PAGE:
It may sound far-fetched, but vaccines that are designed to spread from one individual to another, much in the same way that viruses do, instead of needing to be injected into each person, are in the works. It means that governments would only need to persuade a small percentage of the population to get vaccinated, and then everyone else would essentially “catch” the vaccine as it spreads throughout the population via airborne droplets in the same manner that colds and flu spread.
Development is proving challenging, however, as making a transmissible vaccine requires determining a way to package a virus or bacteria so it can be transmitted easily from one individual to another without causing them to become seriously ill.
One approach being explored is engineering a very mild form of whatever virus scientists wish to protect against in a lab, making sure it is contagious enough to infect a significant proportion of the population quickly enough that most people’s immune systems will start producing antibodies that can fend off the virus. However, it must be weak enough to avoid causing the health effects of the full-strength virus.
Another option is packaging some DNA from the dangerous pathogen scientists are targeting inside a highly contagious yet relatively harmless existing virus, such as the virus that causes the common cold.
It’s an approach that has already been tested on rabbits in Spain in 2000. Researchers injected 70 rabbits with a transmissible vaccine and then returned them to the wild. Those rabbits quickly passed the transmissible vaccine on to hundreds of other rabbits, which put an end to a deadly virus that had been affecting their population. In other parts of Europe, similar techniques are being tested using pigs to stem the spread of African swine fever.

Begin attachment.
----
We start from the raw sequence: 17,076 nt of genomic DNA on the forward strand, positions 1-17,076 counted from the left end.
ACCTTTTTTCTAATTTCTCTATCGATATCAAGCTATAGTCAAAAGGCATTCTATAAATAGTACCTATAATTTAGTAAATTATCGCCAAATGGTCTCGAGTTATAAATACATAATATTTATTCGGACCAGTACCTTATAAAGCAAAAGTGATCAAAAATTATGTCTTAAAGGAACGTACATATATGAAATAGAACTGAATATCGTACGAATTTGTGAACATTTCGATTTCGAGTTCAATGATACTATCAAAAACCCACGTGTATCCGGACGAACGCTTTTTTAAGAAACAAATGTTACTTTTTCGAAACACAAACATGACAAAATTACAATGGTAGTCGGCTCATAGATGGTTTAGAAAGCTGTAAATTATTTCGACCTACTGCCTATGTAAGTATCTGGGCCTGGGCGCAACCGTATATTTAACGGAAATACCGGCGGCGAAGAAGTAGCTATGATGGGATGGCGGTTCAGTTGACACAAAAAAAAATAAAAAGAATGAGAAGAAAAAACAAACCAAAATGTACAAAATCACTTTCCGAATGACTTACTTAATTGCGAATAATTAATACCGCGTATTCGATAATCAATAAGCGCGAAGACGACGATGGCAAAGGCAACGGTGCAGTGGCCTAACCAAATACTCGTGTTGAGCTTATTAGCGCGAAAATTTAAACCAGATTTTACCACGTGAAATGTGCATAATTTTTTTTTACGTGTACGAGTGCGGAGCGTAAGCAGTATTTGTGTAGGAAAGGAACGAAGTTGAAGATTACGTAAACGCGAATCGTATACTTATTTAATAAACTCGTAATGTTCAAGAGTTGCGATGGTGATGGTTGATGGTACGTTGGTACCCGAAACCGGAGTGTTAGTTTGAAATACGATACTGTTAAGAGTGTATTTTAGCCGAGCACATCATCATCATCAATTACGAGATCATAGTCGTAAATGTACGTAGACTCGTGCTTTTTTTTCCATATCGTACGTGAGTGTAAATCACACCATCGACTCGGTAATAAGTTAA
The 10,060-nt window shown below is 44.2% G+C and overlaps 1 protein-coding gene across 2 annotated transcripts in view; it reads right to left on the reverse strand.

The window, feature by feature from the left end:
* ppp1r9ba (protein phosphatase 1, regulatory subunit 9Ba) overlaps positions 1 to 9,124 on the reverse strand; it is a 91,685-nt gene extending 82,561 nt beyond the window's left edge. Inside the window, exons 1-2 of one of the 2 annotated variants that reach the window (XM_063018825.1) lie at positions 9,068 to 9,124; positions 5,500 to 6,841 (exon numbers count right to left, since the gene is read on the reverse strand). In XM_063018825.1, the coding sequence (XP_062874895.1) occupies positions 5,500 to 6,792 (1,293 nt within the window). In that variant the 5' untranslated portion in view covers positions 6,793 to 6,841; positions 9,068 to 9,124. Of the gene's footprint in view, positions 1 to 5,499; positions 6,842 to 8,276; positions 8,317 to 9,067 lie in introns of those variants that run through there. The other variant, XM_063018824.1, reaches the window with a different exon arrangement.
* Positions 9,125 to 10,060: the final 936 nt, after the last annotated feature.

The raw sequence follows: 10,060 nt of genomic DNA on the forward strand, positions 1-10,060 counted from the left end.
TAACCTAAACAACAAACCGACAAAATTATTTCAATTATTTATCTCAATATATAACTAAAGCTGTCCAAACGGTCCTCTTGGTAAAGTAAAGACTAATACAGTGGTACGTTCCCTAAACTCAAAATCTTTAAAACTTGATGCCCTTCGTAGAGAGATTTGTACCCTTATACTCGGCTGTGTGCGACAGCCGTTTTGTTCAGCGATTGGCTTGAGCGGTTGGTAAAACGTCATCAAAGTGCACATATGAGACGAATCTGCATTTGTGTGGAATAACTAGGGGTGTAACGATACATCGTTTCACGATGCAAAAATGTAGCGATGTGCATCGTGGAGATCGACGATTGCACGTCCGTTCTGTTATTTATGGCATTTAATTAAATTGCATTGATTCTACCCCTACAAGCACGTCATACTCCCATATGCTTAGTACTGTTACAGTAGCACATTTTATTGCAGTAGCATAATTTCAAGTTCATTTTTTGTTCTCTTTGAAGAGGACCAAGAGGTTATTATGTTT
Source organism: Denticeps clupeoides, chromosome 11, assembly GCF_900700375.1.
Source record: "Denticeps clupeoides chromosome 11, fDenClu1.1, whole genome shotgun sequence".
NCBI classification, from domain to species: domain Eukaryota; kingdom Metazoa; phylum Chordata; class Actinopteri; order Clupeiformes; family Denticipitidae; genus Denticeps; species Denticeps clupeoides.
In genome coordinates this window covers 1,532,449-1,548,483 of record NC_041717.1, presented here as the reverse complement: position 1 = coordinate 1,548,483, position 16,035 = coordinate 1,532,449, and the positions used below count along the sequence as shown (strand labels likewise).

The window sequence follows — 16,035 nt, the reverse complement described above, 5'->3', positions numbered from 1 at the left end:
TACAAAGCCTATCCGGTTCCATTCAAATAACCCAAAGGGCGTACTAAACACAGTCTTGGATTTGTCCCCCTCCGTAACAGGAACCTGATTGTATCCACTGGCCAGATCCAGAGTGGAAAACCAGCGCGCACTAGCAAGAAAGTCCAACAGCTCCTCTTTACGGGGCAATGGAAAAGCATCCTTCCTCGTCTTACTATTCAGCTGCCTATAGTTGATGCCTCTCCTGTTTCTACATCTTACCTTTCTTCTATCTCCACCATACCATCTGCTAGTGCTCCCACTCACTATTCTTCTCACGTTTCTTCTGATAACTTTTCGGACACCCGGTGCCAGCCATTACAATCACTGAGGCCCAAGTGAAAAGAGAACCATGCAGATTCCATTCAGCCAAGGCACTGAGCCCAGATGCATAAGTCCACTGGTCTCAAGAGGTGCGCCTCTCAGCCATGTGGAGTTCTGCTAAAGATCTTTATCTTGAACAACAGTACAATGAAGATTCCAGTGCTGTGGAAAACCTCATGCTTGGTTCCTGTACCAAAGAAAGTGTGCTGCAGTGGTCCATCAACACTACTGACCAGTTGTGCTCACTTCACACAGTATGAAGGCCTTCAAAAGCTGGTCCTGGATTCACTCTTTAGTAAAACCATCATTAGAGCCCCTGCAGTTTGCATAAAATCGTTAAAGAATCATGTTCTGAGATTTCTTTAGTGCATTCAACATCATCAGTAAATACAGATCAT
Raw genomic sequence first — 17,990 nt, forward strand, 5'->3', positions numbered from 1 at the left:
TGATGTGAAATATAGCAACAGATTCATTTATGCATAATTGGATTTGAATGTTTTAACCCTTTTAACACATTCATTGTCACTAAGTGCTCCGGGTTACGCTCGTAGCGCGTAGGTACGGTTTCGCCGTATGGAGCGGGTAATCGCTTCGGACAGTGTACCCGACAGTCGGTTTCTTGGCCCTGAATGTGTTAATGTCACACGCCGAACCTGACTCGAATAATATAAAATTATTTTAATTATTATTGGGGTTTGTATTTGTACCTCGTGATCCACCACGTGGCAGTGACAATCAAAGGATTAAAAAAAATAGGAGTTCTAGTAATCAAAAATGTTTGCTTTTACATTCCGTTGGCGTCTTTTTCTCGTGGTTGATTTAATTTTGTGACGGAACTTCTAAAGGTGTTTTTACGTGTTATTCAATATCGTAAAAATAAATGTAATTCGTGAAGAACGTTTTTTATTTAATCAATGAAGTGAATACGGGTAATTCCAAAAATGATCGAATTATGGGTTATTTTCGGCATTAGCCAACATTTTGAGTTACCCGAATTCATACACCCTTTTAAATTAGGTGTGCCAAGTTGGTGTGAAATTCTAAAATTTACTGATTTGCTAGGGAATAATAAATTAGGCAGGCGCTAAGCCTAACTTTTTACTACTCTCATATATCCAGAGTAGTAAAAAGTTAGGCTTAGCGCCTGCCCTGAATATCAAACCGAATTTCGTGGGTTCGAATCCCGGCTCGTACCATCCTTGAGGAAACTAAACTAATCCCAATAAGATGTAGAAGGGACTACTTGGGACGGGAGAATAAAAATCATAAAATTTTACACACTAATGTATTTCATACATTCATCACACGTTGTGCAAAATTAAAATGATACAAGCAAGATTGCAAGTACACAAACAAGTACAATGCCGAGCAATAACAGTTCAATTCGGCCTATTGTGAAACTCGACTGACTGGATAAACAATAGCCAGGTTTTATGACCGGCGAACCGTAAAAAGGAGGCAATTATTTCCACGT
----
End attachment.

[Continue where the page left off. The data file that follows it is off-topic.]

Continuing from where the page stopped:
There are lots of reasons to be wary of such an approach. While proponents claim it can provide protection to a lot of people in a short amount of time and reduce the number of vaccine doses that need to be produced, it is important to keep in mind that, like all vaccines, self-spreading vaccines still have the power to kill people. A 2019 paper from the UK’s Department of Health and Social Care said that with such vaccines, “Some people will die who would otherwise have lived, though fewer people die overall.”
This brings us to one of the biggest problems with the vaccine: The majority of patients who ultimately receive it will not have given their consent. Unfortunately, there is already precedent for this sort of thing. For example, fluoridating drinking water can help prevent tooth decay, and it’s been done to many Americans’ water without their consent, putting them at risk of other health problems connected to fluoride and denying them of the freedom to make their own risk-versus-reward assessment.
There is also the potential for weakened viruses to mutate into more potent forms when they are free to spread among the population. Moreover, the science used in self-spreading vaccines could be hijacked by nefarious individuals or groups to create biological weapons. Even testing these types of vaccines has the potential to put an end to mankind given how quickly they are designed to spread. It's absolutely terrifying to think of all the ways that self-spreading vaccines could possibly go wrong.
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